New rain gauge system will inform farmers -, South Georgia News, Weather, Sports

New rain gauge system will inform farmers

Wet winter weather gave south Georgia farmers headaches. Now new research being conducted here may help them better predict rain amounts and figure out when they can get in their fields.

The big problem was that too much rain meant the soils stayed wetter for a longer period of time, and that meant that you couldn't plant. But now there's a way to figure out how much rain has fallen on fields.

South Georgia farmers like the usually abundant rains that we see, but sometimes nature is a little too generous. When that happens, farmers are left with nothing more than empty, waterlogged fields. But when the rain ends, when will the fields be ready? This device may be able to answer that question.

"They are tipping bucket rain gauges," said Kofikume Dzotsi of the University of Florida. "We are installing 50 of these rain gauges."

Dzotsi is part of team of researchers installing the gauges in fields throughout Dougherty, Mitchell and Baker Counties. It's part of research that's being conducted by the Southeast Climate Consortium, a group of eight universities.

"They do some research to help farmers."

All the gauges are needed because rainfall can be quite variable, as this graphic shows. While the airport has picked up less than 10 inches of rain, the gauge at ASU has seen almost 12 inches and at WALB, we've seen nearly twelve and a half inches.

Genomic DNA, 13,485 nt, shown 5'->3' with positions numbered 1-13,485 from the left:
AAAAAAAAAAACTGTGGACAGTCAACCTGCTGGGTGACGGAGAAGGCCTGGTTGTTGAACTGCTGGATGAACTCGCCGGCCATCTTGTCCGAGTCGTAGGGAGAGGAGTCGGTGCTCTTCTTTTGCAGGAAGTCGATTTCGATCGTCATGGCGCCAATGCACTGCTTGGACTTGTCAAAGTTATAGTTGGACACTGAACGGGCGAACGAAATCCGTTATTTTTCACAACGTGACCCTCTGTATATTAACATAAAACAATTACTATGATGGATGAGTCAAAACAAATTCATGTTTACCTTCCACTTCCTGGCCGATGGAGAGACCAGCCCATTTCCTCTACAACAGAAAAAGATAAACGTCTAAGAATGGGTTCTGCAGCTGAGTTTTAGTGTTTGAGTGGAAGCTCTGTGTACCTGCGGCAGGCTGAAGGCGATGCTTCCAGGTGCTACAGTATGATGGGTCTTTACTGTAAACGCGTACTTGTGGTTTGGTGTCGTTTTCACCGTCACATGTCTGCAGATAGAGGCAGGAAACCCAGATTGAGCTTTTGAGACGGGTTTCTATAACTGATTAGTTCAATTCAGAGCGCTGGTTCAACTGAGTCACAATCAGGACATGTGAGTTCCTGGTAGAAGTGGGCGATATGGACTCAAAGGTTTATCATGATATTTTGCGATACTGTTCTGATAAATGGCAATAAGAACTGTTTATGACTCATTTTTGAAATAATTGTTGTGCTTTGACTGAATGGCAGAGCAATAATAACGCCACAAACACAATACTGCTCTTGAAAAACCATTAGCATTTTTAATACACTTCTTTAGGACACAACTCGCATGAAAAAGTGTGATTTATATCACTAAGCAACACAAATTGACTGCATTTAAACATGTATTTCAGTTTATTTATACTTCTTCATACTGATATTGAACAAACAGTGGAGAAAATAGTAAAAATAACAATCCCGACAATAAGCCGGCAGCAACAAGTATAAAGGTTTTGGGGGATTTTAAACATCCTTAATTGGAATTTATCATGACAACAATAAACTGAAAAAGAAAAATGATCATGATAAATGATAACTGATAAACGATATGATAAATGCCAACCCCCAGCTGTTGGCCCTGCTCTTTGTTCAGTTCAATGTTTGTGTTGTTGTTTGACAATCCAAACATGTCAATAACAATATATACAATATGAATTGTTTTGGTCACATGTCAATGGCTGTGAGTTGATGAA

That means that farmers need a better way idea of how much rainfall to expect.

 "One of the goals of this project is to be able to account for that variability."

And all of the data that's collected will be placed into a model to help improve the general forecast that you see every night. The researchers want to be able to bring rainfall prediction down to the farm level.

"So the farmer will be able to know the variability on his or her own farm."

While good research takes time to complete... "We need the gauges to be in place for a minimum of two years."

When these researchers are done traveling around the area, it's the farmers who will benefit, by having a better idea of when to put their crops in the ground.

While they've decided on the number of gauges to install, they haven't found all of the locations yet.

If you want one of the gauges on your land, and you live in one Dougherty, Baker or Mitchell County, you can call your local extension agent and ask how to get one.

The researchers plan to publish quarterly reports. Those results will be made available to landowners who have the gauges installed.

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